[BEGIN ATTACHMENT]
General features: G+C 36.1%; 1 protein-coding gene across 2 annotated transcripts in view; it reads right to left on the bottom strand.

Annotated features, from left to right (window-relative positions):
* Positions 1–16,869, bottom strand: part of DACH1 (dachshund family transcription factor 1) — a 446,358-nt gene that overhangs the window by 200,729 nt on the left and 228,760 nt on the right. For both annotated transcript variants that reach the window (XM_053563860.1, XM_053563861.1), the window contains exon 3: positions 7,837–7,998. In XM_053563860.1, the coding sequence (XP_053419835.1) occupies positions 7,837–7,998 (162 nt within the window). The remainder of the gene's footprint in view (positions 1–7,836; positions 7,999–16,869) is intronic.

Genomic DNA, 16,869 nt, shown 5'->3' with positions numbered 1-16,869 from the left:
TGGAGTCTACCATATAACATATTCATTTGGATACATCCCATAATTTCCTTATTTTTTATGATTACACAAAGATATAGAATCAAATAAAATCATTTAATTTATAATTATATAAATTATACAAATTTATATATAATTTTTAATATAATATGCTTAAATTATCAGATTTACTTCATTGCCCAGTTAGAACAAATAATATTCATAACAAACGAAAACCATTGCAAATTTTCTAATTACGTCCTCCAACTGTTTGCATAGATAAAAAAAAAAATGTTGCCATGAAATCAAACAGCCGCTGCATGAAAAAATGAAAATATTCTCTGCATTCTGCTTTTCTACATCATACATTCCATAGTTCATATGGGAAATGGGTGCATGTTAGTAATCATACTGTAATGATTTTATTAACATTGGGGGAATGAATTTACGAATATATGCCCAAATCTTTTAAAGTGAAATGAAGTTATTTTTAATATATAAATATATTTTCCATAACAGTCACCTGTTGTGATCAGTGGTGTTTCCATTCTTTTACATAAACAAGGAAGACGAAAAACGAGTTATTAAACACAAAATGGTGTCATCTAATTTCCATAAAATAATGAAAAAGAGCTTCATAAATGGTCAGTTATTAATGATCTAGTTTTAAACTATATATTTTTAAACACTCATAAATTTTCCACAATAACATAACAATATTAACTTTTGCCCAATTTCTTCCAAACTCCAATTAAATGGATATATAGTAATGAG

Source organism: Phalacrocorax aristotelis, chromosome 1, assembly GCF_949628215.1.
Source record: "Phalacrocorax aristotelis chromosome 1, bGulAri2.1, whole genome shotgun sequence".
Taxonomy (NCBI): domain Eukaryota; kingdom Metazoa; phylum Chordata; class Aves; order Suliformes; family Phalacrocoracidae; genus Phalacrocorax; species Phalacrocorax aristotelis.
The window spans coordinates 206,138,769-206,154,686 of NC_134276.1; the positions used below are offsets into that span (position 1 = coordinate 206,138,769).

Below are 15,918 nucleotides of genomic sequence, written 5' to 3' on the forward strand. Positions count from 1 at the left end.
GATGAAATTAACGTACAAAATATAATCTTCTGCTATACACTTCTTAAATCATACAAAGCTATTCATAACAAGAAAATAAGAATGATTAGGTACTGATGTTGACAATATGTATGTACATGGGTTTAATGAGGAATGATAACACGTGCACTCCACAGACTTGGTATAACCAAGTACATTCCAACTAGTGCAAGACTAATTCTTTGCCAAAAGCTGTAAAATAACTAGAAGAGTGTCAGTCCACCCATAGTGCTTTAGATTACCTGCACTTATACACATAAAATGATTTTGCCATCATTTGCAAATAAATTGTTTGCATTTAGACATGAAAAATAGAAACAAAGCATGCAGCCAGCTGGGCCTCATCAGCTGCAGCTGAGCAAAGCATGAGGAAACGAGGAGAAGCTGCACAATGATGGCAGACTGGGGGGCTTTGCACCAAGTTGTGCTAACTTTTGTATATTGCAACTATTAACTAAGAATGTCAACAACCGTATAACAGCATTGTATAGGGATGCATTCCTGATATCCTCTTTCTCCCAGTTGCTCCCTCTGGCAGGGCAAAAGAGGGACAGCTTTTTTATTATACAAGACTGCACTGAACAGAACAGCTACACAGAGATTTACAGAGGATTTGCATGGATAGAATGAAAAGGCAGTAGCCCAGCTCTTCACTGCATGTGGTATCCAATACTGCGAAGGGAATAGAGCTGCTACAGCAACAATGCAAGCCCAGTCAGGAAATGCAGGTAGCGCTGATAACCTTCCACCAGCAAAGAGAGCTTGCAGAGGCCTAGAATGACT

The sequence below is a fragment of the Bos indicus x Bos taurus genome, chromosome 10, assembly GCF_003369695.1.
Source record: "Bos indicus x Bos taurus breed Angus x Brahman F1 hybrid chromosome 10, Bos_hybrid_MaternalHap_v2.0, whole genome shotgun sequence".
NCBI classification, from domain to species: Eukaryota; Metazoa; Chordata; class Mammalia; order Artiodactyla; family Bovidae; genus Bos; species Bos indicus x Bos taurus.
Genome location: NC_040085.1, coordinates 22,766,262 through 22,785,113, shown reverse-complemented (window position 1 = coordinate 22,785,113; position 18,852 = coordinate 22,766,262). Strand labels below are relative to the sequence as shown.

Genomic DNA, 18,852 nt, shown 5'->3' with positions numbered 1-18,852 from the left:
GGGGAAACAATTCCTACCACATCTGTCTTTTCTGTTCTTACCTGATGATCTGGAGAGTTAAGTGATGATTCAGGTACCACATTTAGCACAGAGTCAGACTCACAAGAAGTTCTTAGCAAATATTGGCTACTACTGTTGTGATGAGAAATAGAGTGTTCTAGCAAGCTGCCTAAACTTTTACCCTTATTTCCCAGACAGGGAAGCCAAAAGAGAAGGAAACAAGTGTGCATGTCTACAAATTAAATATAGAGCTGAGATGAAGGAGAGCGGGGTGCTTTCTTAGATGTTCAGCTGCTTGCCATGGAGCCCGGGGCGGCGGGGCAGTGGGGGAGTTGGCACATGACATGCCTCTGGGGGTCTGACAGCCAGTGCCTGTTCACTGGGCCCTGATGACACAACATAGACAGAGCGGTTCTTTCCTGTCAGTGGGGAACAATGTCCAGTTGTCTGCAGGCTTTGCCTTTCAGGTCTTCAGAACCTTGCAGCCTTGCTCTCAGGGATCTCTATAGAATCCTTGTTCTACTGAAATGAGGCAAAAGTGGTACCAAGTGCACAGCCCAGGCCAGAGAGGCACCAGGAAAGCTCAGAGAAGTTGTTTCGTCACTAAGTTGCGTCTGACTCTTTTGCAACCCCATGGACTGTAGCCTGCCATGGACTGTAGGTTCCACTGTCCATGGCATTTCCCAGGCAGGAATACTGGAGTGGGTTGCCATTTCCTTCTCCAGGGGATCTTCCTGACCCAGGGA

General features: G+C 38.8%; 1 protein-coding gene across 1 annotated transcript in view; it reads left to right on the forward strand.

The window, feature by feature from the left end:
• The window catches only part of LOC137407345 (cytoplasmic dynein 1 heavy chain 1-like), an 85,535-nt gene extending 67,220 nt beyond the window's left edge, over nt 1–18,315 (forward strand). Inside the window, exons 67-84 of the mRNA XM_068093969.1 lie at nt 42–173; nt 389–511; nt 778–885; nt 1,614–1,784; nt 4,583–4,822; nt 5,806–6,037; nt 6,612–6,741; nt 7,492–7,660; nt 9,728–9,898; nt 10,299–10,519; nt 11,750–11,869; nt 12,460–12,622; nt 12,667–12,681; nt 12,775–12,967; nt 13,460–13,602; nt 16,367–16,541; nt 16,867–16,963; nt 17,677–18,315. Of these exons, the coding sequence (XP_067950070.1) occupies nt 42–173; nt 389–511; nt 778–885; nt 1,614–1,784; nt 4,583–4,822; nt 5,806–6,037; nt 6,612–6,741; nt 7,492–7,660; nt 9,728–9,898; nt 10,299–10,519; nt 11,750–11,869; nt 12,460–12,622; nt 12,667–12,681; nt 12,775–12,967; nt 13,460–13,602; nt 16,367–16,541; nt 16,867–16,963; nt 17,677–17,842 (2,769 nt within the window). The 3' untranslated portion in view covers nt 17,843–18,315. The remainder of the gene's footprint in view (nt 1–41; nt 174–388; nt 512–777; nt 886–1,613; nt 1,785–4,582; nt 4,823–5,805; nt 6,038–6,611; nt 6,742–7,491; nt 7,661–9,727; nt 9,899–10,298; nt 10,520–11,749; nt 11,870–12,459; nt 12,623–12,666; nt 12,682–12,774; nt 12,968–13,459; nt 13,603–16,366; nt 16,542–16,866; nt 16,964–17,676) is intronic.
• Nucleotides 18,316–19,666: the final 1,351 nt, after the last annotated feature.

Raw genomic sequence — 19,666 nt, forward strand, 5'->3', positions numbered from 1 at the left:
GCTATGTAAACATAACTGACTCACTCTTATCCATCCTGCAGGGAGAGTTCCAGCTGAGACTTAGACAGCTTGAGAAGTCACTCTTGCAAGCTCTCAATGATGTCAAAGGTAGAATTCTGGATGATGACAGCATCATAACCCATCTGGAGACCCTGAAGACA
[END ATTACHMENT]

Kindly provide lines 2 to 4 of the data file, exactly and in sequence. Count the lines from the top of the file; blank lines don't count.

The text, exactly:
Annotated features, from left to right (window-relative positions):
* Positions 1–16,869, bottom strand: part of DACH1 (dachshund family transcription factor 1) — a 446,358-nt gene that overhangs the window by 200,729 nt on the left and 228,760 nt on the right. For both annotated transcript variants that reach the window (XM_053563860.1, XM_053563861.1), the window contains exon 3: positions 7,837–7,998. In XM_053563860.1, the coding sequence (XP_053419835.1) occupies positions 7,837–7,998 (162 nt within the window). The remainder of the gene's footprint in view (positions 1–7,836; positions 7,999–16,869) is intronic.

Genomic DNA, 16,869 nt, shown 5'->3' with positions numbered 1-16,869 from the left: